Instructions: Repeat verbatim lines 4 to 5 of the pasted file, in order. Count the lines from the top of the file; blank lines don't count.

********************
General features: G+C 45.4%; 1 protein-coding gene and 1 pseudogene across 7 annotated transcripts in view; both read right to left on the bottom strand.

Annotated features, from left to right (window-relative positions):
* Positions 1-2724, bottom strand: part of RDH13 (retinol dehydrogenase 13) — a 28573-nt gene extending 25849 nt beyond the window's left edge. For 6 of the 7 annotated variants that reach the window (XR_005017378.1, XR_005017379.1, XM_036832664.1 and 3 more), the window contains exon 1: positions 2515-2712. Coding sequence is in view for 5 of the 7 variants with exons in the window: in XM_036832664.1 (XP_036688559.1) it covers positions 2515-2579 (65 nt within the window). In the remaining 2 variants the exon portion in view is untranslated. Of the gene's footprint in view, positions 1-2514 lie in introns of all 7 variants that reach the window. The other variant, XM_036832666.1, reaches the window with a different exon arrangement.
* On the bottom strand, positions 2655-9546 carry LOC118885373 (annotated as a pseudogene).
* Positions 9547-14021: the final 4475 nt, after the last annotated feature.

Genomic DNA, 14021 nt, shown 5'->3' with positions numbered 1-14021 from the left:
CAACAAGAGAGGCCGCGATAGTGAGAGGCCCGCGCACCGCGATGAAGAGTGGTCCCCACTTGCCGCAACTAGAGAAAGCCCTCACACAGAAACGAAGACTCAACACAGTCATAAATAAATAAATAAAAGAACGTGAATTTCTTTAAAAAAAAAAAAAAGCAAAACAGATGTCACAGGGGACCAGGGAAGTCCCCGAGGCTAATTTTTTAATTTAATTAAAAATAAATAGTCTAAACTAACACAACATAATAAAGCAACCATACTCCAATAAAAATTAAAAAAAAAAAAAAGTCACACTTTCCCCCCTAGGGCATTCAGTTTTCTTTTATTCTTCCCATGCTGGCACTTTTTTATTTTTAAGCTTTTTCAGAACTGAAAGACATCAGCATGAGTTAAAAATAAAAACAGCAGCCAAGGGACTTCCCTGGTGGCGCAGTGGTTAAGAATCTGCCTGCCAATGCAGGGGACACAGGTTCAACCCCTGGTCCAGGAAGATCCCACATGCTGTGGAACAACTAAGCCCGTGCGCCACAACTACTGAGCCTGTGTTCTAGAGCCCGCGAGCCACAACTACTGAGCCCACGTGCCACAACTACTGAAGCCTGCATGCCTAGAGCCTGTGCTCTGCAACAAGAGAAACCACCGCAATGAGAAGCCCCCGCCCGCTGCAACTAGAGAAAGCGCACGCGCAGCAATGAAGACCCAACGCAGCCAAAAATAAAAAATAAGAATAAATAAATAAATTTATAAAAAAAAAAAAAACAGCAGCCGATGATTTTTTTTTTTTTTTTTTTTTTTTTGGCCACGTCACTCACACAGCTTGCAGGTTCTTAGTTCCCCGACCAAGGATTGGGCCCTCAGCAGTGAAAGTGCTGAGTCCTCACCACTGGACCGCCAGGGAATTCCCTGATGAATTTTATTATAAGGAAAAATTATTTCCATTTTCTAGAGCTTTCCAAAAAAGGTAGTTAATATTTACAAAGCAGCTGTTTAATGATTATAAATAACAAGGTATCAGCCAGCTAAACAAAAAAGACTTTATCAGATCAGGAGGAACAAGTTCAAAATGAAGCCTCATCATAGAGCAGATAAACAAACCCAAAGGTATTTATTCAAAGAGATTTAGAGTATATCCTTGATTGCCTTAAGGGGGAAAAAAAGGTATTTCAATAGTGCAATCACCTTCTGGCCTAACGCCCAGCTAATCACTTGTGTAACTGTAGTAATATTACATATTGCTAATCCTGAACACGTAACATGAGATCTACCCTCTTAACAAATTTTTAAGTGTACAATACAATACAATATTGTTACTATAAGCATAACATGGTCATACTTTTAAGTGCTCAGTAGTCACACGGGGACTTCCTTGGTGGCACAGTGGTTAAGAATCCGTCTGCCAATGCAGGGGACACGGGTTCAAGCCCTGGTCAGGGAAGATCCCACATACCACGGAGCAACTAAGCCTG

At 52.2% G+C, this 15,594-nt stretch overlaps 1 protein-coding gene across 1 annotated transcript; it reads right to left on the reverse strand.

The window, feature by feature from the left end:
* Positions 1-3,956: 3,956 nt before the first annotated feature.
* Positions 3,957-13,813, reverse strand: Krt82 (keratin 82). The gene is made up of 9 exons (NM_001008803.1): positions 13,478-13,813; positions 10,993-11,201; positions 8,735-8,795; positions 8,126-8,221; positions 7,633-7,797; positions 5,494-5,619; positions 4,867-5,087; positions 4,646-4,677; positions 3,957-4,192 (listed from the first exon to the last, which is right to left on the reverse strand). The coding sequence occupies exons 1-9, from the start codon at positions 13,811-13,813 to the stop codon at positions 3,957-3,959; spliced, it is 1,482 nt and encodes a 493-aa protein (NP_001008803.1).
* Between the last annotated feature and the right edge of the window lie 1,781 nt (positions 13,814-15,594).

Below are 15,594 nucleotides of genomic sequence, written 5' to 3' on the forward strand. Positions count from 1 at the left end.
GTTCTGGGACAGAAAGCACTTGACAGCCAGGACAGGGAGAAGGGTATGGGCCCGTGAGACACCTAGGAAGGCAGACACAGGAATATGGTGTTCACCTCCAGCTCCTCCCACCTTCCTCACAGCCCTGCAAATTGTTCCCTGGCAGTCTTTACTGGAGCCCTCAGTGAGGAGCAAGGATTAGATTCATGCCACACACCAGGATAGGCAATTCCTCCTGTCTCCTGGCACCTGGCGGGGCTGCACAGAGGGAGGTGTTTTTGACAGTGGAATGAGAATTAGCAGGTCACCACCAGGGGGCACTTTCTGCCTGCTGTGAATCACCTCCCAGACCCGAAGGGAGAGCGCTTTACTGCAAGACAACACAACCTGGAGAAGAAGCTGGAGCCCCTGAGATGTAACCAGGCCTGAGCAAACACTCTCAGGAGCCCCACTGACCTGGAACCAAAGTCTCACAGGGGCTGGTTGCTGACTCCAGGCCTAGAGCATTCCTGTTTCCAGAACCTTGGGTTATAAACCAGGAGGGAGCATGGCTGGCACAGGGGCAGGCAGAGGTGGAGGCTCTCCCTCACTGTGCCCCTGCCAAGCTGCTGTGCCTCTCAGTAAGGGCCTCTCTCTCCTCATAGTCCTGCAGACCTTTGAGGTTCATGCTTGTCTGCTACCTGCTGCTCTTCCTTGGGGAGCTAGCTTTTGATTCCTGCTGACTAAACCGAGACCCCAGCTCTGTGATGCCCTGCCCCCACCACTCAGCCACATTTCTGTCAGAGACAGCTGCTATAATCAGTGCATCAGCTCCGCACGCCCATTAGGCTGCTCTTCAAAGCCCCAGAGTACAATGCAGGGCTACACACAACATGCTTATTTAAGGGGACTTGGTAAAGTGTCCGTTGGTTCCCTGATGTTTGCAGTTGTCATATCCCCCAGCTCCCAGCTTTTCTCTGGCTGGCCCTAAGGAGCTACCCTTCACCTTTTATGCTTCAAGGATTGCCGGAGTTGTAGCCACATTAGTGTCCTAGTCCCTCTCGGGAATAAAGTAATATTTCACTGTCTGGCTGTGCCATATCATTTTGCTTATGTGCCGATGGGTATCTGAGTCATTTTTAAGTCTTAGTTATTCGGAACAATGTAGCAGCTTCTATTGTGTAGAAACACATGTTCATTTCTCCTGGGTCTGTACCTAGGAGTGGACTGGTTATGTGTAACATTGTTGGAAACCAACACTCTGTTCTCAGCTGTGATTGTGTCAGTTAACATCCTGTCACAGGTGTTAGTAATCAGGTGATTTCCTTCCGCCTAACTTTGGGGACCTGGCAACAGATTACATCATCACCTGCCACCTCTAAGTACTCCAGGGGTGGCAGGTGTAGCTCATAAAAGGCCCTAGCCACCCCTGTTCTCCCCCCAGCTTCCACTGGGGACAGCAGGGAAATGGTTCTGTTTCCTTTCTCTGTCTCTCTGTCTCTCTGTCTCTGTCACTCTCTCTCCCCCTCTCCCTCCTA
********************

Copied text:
* On the bottom strand, positions 2655-9546 carry LOC118885373 (annotated as a pseudogene).
* Positions 9547-14021: the final 4475 nt, after the last annotated feature.